Over the past year, studies have found that certain pre-existing conditions, such as cancer, diabetes, and high blood pressure, may increase the risk of dying from COVID-19. New research shows people living with human immunodeficiency virus (HIV) and acquired immunodeficiency syndrome (AIDS) – around 38 million worldwide, according to the World Health Organization – have an increased risk of SARS-CoV-2 infection and fatal results from COVID-19.
In a new study, published in Scientific reports, Researchers at Penn State College of Medicine found that people living with HIV had a 24% higher risk of infection with SARS-CoV-2 and a 78% higher risk of death from COVID-19 than people without HIV. They assessed data from 22 previous studies that included nearly 21 million participants in North America, Africa, Europe and Asia to determine how susceptible people living with HIV / AIDS are to the infection. by SARS-CoV-2 and death by COVID-19.
The majority of participants (66%) were men and the median age was 56 years. The most common comorbidities among the HIV-positive population were hypertension, diabetes, chronic obstructive pulmonary disease, and chronic renal failure. The majority of patients living with HIV / AIDS (96%) were on antiretroviral therapy (ART), which suppresses the amount of HIV detected in the body.
“Previous studies were not conclusive that HIV is a risk factor for susceptibility to SARS-CoV-2 infection and poor outcome in populations with COVID-19,” said the Dr Paddy Ssentongo, Principal Investigator and Assistant Professor at the Penn State Center for Neural Engineering. “This is because a large majority of people living with HIV / AIDS are on ART, some of which have been used experimentally to treat COVID-19.”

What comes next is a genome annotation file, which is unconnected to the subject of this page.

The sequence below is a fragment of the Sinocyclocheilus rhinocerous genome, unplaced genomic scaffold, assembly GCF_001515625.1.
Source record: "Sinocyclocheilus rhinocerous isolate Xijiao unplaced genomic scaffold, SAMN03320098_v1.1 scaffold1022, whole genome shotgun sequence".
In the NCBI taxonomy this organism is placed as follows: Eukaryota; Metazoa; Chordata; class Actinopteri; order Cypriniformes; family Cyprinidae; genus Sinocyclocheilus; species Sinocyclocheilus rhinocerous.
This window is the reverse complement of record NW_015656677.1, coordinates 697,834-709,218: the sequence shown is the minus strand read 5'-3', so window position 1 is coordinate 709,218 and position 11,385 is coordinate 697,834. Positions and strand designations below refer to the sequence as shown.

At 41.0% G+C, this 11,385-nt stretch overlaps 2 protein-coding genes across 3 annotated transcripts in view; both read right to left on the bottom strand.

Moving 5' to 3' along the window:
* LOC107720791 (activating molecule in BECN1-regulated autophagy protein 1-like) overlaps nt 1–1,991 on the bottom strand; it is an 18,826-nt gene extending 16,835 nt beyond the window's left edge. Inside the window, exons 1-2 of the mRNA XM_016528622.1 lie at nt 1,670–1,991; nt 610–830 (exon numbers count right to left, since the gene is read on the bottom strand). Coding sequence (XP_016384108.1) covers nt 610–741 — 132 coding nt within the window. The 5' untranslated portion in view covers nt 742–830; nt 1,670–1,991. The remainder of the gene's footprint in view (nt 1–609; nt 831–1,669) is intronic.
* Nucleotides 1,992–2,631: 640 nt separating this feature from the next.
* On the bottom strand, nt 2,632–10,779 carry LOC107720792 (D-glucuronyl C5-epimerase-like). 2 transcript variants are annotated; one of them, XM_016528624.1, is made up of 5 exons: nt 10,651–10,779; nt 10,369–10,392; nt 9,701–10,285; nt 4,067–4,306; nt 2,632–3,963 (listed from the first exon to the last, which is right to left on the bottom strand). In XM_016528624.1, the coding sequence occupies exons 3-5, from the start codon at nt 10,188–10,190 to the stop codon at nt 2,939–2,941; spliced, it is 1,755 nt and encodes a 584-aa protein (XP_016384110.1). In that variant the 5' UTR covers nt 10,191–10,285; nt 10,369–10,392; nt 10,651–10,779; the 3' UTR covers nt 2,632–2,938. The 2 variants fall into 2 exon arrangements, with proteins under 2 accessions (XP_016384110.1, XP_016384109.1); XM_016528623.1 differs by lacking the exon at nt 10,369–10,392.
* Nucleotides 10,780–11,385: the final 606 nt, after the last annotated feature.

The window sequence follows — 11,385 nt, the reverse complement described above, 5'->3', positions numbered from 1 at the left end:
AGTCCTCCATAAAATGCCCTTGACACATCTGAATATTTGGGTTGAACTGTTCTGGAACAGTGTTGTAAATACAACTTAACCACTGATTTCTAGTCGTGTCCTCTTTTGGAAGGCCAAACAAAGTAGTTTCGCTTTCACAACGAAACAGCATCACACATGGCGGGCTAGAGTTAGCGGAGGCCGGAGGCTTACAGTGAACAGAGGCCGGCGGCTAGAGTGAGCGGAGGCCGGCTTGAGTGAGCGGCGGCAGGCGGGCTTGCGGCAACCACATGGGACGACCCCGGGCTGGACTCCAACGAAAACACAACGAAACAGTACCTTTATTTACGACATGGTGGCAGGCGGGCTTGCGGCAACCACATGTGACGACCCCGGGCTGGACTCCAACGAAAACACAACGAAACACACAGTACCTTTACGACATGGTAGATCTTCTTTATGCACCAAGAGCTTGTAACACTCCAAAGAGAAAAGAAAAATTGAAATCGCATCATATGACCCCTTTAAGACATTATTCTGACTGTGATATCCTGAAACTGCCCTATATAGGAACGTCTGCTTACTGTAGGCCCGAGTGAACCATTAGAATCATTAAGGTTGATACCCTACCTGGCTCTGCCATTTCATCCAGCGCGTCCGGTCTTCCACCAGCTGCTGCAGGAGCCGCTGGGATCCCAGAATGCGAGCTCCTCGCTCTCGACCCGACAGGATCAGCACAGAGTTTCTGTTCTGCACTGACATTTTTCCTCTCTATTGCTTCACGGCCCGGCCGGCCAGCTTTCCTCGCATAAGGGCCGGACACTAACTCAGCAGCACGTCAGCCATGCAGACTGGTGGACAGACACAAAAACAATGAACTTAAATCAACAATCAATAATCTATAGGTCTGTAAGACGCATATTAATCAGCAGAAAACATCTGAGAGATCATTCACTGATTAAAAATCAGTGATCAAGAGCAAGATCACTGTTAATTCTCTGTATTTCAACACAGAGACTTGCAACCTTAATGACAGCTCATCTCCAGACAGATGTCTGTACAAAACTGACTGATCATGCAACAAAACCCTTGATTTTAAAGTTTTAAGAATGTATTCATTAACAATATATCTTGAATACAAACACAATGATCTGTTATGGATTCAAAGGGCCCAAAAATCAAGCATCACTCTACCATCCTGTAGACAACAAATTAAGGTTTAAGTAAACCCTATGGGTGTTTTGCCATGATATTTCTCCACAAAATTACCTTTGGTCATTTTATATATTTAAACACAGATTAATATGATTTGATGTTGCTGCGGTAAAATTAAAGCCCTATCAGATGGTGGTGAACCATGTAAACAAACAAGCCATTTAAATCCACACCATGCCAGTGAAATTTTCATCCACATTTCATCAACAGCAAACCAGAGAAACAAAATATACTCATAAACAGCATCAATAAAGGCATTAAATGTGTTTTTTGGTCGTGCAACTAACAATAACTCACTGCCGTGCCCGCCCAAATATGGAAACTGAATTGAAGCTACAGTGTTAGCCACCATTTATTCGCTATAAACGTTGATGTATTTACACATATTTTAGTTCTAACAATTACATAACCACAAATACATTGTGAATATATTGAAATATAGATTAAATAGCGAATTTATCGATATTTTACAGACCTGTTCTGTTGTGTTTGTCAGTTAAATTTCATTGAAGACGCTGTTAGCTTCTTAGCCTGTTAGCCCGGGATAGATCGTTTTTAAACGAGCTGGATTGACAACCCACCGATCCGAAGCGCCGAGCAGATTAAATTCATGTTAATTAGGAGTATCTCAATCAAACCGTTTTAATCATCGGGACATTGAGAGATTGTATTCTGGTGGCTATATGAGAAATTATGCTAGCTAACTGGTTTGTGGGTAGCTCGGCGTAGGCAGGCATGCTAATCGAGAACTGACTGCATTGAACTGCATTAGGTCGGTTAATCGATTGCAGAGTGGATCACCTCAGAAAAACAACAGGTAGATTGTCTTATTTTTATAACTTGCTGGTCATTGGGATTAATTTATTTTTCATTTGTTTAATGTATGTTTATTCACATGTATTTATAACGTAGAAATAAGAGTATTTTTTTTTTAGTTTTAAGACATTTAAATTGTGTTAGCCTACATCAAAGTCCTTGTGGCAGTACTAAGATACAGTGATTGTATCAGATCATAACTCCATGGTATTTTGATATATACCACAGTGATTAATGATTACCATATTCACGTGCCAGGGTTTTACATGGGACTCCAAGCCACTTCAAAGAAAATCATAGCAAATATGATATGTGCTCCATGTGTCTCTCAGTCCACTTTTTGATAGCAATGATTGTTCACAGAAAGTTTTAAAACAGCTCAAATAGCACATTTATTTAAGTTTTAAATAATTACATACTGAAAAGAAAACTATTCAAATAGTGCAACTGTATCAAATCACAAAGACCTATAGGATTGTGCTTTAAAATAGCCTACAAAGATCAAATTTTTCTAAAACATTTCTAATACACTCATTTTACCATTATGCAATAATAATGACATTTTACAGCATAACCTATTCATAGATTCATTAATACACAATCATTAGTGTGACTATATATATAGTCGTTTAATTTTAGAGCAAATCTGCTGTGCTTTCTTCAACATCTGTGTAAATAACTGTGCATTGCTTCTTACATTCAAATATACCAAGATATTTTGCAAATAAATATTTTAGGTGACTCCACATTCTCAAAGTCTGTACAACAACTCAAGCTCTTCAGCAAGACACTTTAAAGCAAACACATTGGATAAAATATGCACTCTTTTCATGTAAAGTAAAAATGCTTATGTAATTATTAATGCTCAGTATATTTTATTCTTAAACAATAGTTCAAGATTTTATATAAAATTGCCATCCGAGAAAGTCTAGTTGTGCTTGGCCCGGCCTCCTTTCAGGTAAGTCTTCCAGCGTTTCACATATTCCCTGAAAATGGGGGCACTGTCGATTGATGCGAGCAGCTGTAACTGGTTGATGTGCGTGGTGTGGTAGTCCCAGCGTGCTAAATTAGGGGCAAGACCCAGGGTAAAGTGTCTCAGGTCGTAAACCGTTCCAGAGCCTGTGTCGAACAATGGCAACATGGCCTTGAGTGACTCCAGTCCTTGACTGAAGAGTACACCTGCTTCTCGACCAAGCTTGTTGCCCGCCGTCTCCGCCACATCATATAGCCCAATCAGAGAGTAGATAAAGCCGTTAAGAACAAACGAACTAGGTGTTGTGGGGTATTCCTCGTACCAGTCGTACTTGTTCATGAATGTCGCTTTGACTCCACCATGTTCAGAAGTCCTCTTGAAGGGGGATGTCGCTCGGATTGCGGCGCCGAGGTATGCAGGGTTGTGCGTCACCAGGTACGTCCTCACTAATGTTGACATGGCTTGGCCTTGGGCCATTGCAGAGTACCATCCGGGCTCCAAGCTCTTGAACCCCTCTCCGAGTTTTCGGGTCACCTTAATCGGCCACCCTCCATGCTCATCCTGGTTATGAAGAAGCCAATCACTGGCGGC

According to researchers, certain pre-existing conditions are common in people living with HIV / AIDS, which may contribute to the severity of their cases of COVID-19. The beneficial effects of antiviral drugs, such as astenofovir and protease inhibitors, in reducing the risk of SARS-CoV-2 infection and death from COVID-19 in people living with HIV / AIDS, are inconclusive.
“As the pandemic evolved, we obtained enough information to characterize the epidemiology of HIV / SARS-CoV-2 co-infection, which could not be done at the start. pandemic due to the scarcity of data, ”said Vernon Chinchilli, fellow researcher and director of the Department of Public Health Sciences. “Our findings support current guidance from the Centers for Disease Control and Prevention to prioritize people living with HIV to receive a COVID-19 vaccine.
Emily Heilbrunn, Anna Ssentongo and Jonathan Nunez of Penn State College of Medicine; Ping Du of Takeda Pharmaceuticals and Shailesh Advani of Georgetown University also contributed to this research. The researchers do not declare any conflict of interest.
This research was supported by the National Institutes of Health. The content is the sole responsibility of the authors and does not necessarily represent the official views of the NIH or the FDA.
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Material provided by Penn State. Original written by Tracy Cox. Note: Content can be changed for style and length.